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Why the Vancouver Canucks should NOT trade for Flames forward Elias Lindholm

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Photo credit:Sergei Belski-USA TODAY Sports
Tyson Cole
4 months ago
The 2023-2024 Vancouver Canucks season has been one to remember. After finishing 22nd in the NHL standings last season, the Canucks find themselves in a tie for first overall at this point of the 2023-2024 season. It’s clear that this group of players deserves a shot at going ‘all in’ for this year’s playoff run. It’s time for GM Patrick Allvin and President of Hockey Operations Jim Rutherford to get to work!
But who’s out there?
The rumours have been swirling over the last few weeks of who the Canucks may be targeting. One thing that’s for sure is they need to address a top-six forward — ideally, a second-line centre or, at least, a player with positional flexibility. 
As mentioned here by Sportsnet’s Elliotte Friedman on Donnie and Dhali — The Team, players such as Elias Lindholm, Jake Guentzel, Frank Vatrano, and Adam Henrique are some of the players Friedman refers to as potential targets for the Canucks. 
All these players fit the bill of player type that the Canucks are looking to add. Guentzel is a talented winger who’s shown the ability to play beside great players; Vatrano’s having a career year and is a player that this Canucks management group has previously shown interest in; Henrique has the versatility to play centre or the wing; Lindholm as well has proven ability to play multiple positions.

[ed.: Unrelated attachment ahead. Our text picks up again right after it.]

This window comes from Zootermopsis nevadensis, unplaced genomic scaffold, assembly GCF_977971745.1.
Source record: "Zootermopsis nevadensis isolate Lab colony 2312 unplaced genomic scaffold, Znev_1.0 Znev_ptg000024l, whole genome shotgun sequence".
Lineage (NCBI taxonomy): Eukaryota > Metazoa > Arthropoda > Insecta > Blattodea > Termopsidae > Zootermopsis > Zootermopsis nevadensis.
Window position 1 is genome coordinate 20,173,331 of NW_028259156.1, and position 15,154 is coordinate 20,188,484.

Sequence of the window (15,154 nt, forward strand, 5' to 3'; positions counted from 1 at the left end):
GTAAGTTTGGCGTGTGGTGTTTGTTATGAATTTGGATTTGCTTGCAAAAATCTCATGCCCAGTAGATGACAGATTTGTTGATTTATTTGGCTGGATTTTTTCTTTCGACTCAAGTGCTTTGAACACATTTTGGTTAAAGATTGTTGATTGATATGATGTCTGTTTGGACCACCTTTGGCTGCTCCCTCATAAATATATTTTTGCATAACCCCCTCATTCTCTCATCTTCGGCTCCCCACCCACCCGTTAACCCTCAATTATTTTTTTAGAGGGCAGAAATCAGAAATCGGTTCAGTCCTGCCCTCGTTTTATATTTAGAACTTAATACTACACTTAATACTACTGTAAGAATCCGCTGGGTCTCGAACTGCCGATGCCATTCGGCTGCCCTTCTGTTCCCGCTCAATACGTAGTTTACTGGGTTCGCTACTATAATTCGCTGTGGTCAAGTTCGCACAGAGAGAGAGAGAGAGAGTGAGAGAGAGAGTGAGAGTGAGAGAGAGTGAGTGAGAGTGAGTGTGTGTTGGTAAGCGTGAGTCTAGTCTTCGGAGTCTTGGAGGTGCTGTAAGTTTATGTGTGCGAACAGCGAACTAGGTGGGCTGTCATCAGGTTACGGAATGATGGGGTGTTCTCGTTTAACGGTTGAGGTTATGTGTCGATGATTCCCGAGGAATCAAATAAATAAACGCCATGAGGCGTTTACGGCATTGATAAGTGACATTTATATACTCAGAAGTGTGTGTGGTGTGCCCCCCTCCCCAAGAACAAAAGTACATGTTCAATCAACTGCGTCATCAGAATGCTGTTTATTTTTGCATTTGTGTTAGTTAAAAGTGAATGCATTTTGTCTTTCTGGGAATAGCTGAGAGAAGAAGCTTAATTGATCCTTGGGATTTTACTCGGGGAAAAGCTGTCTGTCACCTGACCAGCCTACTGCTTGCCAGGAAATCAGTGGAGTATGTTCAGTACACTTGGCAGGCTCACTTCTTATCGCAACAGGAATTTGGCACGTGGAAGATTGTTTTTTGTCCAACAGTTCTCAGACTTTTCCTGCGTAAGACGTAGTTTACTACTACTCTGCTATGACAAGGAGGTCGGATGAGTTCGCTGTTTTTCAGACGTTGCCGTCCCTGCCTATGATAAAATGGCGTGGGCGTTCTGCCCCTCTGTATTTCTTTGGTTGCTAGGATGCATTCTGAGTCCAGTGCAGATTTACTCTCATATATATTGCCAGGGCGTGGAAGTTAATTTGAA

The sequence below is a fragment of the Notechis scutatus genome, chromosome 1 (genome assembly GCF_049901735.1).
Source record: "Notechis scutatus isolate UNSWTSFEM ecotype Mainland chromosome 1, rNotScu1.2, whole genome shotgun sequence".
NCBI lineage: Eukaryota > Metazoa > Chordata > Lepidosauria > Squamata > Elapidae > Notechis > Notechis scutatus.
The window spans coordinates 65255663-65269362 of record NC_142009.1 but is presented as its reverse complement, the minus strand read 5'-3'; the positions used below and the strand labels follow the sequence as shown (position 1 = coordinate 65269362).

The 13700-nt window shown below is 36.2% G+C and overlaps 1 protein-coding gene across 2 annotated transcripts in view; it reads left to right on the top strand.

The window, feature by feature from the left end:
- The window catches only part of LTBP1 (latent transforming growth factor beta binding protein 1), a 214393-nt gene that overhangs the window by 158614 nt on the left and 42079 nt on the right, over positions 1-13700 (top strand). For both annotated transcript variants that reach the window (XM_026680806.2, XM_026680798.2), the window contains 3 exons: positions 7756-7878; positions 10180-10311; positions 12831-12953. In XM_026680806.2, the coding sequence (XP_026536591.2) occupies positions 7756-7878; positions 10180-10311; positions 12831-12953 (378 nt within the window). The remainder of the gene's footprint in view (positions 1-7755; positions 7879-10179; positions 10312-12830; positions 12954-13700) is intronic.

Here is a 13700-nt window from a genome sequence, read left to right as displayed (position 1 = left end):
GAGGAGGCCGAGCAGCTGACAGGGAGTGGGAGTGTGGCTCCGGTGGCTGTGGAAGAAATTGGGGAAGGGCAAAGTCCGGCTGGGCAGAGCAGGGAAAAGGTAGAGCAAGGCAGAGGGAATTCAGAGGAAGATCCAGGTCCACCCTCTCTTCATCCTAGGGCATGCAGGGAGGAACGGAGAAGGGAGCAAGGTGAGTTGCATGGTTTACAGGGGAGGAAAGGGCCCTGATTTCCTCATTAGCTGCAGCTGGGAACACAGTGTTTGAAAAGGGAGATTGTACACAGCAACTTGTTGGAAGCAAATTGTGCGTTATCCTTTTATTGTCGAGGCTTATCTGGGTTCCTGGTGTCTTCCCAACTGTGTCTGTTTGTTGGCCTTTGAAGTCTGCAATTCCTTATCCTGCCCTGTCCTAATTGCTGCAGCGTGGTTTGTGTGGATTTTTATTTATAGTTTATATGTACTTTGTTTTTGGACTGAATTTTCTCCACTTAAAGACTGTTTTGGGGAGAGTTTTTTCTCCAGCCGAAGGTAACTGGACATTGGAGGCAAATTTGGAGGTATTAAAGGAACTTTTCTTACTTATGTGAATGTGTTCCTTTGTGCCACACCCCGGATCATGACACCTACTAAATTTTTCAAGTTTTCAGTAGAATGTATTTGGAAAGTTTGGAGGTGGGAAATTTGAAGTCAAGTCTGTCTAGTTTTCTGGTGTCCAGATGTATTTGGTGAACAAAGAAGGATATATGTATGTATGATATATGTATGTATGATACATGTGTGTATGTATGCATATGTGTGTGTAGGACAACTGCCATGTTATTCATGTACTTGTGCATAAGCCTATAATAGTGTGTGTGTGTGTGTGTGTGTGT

But there’s one player on this list that I’m just not sold on as a smart move for the Canucks at this point.
That player is Elias Lindholm.
Firstly, let’s talk about why he would fit on the team. 

Why It DOES Makes Sense

Lindholm has ties back to this management group, as Rutherford was the General Manager of the Carolina Hurricanes, which drafted him fifth overall in the 2013 NHL draft. Although drafted as a centre, Lindholm spent the majority of his time on the wing as a Hurricane. It wasn’t until he was packaged in a trade with Noah Hanifin that sent him to the Calgary Flames that he got a more dominant run as a centreman.
In stints with the Hurricanes and Flames, Lindholm has proven he can be a valuable forward at any position, as he was a top-six winger in Carolina and a top-line centreman in Calgary. Throughout Lindholm’s career, he has been a powerplay specialist and has led Calgary in shorthanded minutes in every season he’s played with the club. Lindholm’s defensive play earned him the runner-up for the Frank J. Selke trophy in 2022-2023. This trophy is awarded to the league’s top defensive forward.
In that same 2022-2023 season, when he was one of the league’s top defensive forwards, Lindholm scored 42 goals and finished as a point-per-game player. Not to mention being sandwiched between two 100+ point scorers in Johnny Gaudreau and Matthew Tkachuk.